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Are highway on-ramps really that difficult?

Fred Lum/The Globe and Mail

The definition of the word merge makes it sound pretty simple: "to cause to combine or coalesce; unite."

Nevertheless, it's a word that seems to throw many drivers into an acute fit of utter confusion when it's encountered at the end of a highway on-ramp.

No matter what city, province or state, everyone has fumed as they follow a slow poke who rambles down an on-ramp at 50 km/h. Only once these speed demons reach the end of the ramp do they finally push the accelerator down as they try frantically to blend with traffic moving at twice their speed. It almost always ends poorly, with a long line of cars behind the dawdler desperate to find a gap in the oncoming wave of vehicles before slamming the gas pedal to the floor in an effort to avoid a collision.

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It shouldn't be this way. While it seems almost difficult for some to understand, on-ramps were specifically invented to serve as mini drag strips where cars entering freeways have space to increase their speed from normal street limits of about 50 km/h to the 100 posted on most highways. Even the most prudent accelerators should be able to attain a speed of 100 km/h at the end of these ramps. There's a good reason for it. Merging with traffic going 40 km/h quicker can be dangerous for both the driver entering the highway and those already at speed.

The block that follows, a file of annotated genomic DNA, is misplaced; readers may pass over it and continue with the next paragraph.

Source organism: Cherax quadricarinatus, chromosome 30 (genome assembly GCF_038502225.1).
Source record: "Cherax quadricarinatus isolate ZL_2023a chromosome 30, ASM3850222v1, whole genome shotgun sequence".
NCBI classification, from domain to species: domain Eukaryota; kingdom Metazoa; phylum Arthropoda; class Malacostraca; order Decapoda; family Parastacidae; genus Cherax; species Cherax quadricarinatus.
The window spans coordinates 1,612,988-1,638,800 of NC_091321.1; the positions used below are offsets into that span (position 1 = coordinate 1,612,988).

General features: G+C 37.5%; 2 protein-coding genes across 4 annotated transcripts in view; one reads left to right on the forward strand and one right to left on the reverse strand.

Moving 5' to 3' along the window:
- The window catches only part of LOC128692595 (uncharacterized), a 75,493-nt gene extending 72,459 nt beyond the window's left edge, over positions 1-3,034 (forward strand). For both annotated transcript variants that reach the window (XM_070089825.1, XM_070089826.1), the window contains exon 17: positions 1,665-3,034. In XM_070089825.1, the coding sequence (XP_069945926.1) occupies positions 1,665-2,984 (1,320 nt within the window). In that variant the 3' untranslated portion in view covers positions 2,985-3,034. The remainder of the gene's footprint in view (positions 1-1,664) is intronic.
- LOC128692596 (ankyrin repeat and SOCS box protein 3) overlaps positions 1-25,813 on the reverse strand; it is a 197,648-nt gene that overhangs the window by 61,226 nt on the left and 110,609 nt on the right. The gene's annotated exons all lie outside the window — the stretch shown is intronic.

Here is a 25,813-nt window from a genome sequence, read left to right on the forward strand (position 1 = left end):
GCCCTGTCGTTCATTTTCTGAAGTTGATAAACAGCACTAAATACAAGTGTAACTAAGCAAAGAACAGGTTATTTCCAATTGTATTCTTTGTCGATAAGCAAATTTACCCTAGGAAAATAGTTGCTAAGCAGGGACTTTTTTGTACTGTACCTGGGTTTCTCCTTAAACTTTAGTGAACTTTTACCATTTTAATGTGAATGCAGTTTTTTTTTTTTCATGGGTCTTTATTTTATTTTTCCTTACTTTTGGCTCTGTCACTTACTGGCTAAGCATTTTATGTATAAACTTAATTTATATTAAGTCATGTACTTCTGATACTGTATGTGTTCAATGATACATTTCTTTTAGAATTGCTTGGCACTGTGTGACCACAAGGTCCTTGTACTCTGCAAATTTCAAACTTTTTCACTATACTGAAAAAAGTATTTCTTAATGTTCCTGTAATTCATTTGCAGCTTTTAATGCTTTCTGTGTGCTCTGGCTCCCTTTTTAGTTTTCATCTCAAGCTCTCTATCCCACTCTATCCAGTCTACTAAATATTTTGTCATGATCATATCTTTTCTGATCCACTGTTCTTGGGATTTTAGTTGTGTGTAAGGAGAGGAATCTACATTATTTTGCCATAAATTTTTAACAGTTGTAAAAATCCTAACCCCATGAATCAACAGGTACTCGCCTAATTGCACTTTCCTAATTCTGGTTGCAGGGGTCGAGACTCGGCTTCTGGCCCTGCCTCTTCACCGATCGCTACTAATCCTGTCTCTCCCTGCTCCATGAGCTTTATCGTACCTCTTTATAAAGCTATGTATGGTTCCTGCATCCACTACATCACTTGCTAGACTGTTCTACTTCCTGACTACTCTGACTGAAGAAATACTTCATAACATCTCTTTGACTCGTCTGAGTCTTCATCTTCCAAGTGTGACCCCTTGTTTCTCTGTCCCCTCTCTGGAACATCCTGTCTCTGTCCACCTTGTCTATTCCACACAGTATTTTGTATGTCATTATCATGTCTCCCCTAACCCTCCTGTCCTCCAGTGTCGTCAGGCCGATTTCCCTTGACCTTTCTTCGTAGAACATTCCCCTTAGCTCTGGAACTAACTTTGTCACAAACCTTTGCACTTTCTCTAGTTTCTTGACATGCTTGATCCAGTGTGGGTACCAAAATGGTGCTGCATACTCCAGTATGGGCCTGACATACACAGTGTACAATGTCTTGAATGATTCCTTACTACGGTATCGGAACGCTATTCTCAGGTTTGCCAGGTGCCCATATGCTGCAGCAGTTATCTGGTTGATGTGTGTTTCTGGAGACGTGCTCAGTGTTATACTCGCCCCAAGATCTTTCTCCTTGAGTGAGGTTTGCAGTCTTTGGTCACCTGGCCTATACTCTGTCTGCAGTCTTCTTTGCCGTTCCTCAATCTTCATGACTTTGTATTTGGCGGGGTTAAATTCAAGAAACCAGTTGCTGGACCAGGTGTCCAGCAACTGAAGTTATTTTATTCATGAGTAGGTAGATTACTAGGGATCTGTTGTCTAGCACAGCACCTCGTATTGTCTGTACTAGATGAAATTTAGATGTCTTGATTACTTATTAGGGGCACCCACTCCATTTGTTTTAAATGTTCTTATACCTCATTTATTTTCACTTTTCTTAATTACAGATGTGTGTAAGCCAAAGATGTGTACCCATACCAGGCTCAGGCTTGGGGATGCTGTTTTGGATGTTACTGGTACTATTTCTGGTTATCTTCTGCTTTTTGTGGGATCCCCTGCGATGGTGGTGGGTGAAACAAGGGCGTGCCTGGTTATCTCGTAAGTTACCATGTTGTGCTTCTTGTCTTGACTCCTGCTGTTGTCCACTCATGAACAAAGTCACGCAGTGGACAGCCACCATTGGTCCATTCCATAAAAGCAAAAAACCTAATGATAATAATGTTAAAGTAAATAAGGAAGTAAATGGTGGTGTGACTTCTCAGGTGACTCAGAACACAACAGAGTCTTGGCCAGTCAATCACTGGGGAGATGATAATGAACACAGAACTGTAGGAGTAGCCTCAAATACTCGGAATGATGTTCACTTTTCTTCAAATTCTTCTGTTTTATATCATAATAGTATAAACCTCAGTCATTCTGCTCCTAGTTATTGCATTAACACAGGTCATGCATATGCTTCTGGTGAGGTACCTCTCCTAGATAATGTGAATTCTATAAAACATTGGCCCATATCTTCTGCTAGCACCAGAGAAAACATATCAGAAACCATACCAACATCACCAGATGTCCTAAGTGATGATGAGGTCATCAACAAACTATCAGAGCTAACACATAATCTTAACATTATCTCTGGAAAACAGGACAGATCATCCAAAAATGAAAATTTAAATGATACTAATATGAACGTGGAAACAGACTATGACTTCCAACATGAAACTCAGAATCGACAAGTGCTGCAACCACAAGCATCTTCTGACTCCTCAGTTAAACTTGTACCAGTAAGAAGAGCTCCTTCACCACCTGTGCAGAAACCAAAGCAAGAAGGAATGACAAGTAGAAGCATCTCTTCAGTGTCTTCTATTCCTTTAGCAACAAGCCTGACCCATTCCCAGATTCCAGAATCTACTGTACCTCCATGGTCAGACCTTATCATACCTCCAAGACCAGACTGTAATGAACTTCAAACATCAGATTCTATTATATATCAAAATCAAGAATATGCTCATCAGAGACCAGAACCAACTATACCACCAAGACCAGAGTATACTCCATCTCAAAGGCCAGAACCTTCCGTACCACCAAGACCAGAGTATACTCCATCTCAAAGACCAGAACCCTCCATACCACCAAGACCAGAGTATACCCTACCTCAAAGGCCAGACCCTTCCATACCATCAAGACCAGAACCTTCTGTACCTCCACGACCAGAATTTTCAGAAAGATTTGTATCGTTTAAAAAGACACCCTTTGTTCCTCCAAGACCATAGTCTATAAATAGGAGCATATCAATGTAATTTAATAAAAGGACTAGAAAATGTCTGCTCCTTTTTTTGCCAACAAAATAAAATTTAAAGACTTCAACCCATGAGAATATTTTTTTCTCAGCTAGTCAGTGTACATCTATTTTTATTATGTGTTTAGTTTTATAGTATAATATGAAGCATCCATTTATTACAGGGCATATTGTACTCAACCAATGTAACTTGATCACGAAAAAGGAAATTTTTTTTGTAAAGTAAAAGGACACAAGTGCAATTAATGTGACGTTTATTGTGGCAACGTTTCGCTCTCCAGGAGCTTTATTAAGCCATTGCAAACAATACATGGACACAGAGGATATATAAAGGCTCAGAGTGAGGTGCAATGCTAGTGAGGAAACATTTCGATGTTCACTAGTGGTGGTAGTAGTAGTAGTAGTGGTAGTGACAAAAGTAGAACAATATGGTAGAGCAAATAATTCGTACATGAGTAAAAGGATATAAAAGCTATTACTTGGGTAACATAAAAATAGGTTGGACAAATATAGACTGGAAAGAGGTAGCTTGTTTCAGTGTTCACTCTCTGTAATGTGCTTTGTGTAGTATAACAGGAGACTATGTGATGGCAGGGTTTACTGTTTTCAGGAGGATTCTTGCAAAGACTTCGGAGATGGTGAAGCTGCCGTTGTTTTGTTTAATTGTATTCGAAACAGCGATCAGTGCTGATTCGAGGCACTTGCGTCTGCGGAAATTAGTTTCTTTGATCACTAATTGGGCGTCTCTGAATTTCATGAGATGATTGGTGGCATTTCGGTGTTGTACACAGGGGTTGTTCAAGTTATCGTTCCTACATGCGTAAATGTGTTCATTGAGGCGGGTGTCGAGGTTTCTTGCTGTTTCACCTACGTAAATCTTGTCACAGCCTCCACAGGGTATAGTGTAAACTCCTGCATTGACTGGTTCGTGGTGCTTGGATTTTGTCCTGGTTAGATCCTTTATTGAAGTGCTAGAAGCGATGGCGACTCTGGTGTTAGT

Then again, let's not forget that there are two sides to every coin. As aggravating as speed challenged drivers happen to be, there are also those who seem determined to protect our highways against perceived interlopers. These drivers refuse to make it easy on others trying to join the traffic flow by jealously guarding the far right lane. These sentinels block entry into the freeway and often force other cars to either brake hard when they run out of room or accelerate forcefully to muscle their way into traffic before the end of the merge lane.

Merging onto a highway should be akin to a choreographed dance where drivers work together like partners, anticipating the other's move and responding with clear, co-operative action. It isn't complicated, but many drivers are determined to make it that way.

Send your automotive questions to globedrive@globeandmail.com

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About the Author
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